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Ask the Vet: Taming Feral Kittens

Are you fed up with a feline that stopped using the litter box? Concerned for a cat who’s sleeping a lot? Or, not sure if what your kitty does is normal? These are all questions you should ask a veterinarian. Dr. Liz Bales is here to answer your kitty questions about health, wellness, and behavior!

Please give Dr. Bales your warmest welcome to The Catington Post, then go LIKE her on Facebook by clicking here. If you’ve got a question about YOUR cat, leave it as a comment below and Dr. Bales just might answer your question next!

Hello Dr. Bales,
I have mama (friendly) & 3 kittens I took in. Sequestered in spare room, have 4 other cats in home. The kittens are almost feral. Taken almost 2 months for 1 kitten to allow me to pet her. Not having much luck with other 2, they are males. Suggestions please as I want to integrate kittens with other cats in my home. Unsure of that also. Help!

ThinkstockPhotos-518000271

Wow!  You have taken on a lot here.  I will answer this as a two-part question.

1. Taming feral kittens is very tricky business.  You are doing a lovely thing by caring for these kittens and trying to socialize them, but it is not easy.

The most important thing to know is that you must keep yourself safe.  The kittens should be examined by a veterinarian to make sure that they are healthy and free of disease.  If the vaccine status of the mother is unknown or the kittens have spent time outside, you need to be aware that there is a risk of rabies in all unvaccinated cats and kittens.  If you are bitten by a cat, you must know that all cat bites are serious and should be seen by a doctor.  

With that said, you must know that not all feral cats and kittens can be socialized.  Some will never enjoy the touch or companionship of humans.  I know this may be disappointing, but I wanted you to know this so you can gauge your own expectations. It is certainly no reflection of your efforts that these kittens may not be socializable.

I am sorry I can’t give you specific handling instructions for these kittens, but you might improve your outcome with a few tips.  Cats rely on scent and chemical messengers to communicate.  When we understand how these work, we can try to use these messages to make cats feel safe. There is a bottled cat pheromone called Feliway that releases a calming cat messenger into the environment.  This can help cats feel calm and less threatened.  In addition, you could put some articles of clothing that you wear in their environment as bedding.   This will get them used to your smell.  Then, swap these out with new clothes and wear the clothes that the kittens have been sleeping on. Cats feel much more safe and secure when we smell like them.

2. The second part of your question was about integrating these new cats into your home and I have a few tips that may help you here. It would be best if you took a long time to introduce these cats into your home population.  Let the home cats and the new cats get to know each other for a long time under the door between the two rooms where they are now.  You can do the same trick of Feliway and switching bedding.  The next step would be to stack baby gates from floor to ceiling between the two rooms.  Let the cats get to know each other through that separation for 10 minutes or less at a time.  If you see the cats exhibiting stress, end the session.  Gradually increase the sessions until they are comfortable with each other and you feel safe putting them together.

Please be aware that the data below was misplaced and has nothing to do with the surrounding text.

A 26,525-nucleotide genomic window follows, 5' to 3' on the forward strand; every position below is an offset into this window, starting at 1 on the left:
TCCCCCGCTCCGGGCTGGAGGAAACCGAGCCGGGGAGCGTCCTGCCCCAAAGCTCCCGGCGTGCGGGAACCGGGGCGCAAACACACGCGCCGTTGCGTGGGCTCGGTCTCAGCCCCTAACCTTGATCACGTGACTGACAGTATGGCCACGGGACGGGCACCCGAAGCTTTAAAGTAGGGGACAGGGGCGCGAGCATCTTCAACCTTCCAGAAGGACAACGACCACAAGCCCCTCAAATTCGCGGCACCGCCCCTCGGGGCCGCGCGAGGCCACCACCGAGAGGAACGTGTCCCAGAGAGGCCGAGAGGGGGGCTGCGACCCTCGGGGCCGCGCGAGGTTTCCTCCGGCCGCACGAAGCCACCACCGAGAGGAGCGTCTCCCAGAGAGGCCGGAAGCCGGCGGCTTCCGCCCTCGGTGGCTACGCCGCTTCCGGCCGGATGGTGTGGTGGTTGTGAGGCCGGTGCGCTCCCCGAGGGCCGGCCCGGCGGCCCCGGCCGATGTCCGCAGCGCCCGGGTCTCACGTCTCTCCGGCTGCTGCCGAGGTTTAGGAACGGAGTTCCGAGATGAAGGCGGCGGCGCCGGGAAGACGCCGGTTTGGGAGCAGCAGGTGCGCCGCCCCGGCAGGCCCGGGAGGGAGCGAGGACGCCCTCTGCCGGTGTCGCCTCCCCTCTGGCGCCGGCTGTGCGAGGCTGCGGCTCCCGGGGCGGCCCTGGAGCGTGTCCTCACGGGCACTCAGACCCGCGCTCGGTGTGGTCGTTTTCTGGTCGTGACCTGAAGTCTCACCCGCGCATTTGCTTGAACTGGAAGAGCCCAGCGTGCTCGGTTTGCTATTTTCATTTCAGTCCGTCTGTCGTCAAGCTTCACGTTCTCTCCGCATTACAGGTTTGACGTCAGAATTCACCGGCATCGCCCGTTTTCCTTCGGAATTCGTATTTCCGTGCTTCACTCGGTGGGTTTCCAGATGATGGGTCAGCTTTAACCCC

I will say that this is a bit of a risky proposition and you may consider permanently housing them separately.

Remember, there are important food and litter box considerations here as well.  You need one more litter boxes than you have cats.  For instance, if you have 7 cats, you need 8 litter boxes.  These should be kept in multiple locations in the home.

Cats should hunt for their food.  I strongly recommend one NoBowl Feeding System for each cat.  This helps keeps cats happy hunting and not competing for food resources, which leads to stress and fights.  Cats like multiple fresh water sources kept in a separate location from their food.  

That is a big answer!  Let me know if I can help to clarify anything and good luck!  Thank you for all that you are doing to help these cats.  You are doing a wonderful thing!

For more cat health and wellness information, check out my website at www.TheCatvocate.com.

FullSizeRenderDr. Liz Bales, The Catvocate, is a practicing veterinarian with 15 years of experience. Dr. Bales has a strong interest in feline wellness and behavior. She believes that by understanding the natural state of the cat we can create an indoor environment where cats  thrive and our bond with them grows.

Dr. Bales is interested in your questions and concerns about your cat!  Leave your question in a comment below!

1 Comment

1 Comment

  1. Elizabeth Guilliouma

    Mar 8, 2016 at 1:18 pm

    Hi, I have a guestion about the 8 cats I have 3 females, and 5 males. All neutered and spayed. Why is it that some are spraying urine in my house on furnitures and yesterday found a puddle of pee in the dining room floor in a corner hardware floor. I have brought Natures Miracles spray of both kind, and does somewhat help, but I’m still having issues with it, and it’s very frustrated that I’m cleaning up after them constantly. They are all healthy, no medical issues and they are all eating and drinking good. I have had cats all my life, but I’m getting to the point now it’s weary me out. I have an idea who is doing the spraying, but I never could catch them. Thank you, Elizabeth Guilliouma

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